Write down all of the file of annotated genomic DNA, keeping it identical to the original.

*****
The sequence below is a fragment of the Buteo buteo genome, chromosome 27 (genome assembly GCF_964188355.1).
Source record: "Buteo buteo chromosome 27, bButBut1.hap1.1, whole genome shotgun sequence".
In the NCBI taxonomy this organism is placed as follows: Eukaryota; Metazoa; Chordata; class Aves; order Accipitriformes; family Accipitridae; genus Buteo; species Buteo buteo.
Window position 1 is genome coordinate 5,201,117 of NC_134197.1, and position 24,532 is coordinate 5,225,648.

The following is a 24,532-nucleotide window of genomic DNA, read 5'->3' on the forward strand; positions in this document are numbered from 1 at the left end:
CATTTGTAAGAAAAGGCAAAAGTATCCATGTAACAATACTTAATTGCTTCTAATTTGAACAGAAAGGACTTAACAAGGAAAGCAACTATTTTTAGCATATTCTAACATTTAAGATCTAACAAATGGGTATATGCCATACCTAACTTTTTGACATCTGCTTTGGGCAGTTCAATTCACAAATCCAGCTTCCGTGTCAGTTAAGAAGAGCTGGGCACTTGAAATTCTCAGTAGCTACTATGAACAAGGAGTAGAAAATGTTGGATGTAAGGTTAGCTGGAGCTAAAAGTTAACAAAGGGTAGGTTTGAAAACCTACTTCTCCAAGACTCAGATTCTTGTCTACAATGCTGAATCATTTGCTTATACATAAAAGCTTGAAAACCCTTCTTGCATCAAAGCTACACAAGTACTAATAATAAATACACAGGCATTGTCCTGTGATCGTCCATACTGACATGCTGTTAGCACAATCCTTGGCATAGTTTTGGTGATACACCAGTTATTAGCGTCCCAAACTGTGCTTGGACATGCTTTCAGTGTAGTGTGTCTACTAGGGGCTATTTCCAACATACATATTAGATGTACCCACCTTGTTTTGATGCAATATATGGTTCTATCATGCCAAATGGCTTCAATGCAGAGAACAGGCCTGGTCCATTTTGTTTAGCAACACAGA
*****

The sequence below is a fragment of the Buteo buteo genome, chromosome 27 (genome assembly GCF_964188355.1).
Source record: "Buteo buteo chromosome 27, bButBut1.hap1.1, whole genome shotgun sequence".
In the NCBI taxonomy this organism is placed as follows: Eukaryota; Metazoa; Chordata; class Aves; order Accipitriformes; family Accipitridae; genus Buteo; species Buteo buteo.
Window position 1 is genome coordinate 5,201,117 of NC_134197.1, and position 24,532 is coordinate 5,225,648.

The following is a 24,532-nucleotide window of genomic DNA, read 5'->3' on the forward strand; positions in this document are numbered from 1 at the left end:
CATTTGTAAGAAAAGGCAAAAGTATCCATGTAACAATACTTAATTGCTTCTAATTTGAACAGAAAGGACTTAACAAGGAAAGCAACTATTTTTAGCATATTCTAACATTTAAGATCTAACAAATGGGTATATGCCATACCTAACTTTTTGACATCTGCTTTGGGCAGTTCAATTCACAAATCCAGCTTCCGTGTCAGTTAAGAAGAGCTGGGCACTTGAAATTCTCAGTAGCTACTATGAACAAGGAGTAGAAAATGTTGGATGTAAGGTTAGCTGGAGCTAAAAGTTAACAAAGGGTAGGTTTGAAAACCTACTTCTCCAAGACTCAGATTCTTGTCTACAATGCTGAATCATTTGCTTATACATAAAAGCTTGAAAACCCTTCTTGCATCAAAGCTACACAAGTACTAATAATAAATACACAGGCATTGTCCTGTGATCGTCCATACTGACATGCTGTTAGCACAATCCTTGGCATAGTTTTGGTGATACACCAGTTATTAGCGTCCCAAACTGTGCTTGGACATGCTTTCAGTGTAGTGTGTCTACTAGGGGCTATTTCCAACATACATATTAGATGTACCCACCTTGTTTTGATGCAATATATGGTTCTATCATGCCAAATGGCTTCAATGCAGAGAACAGGCCTGGTCCATTTTGTTTAGCAACACAGA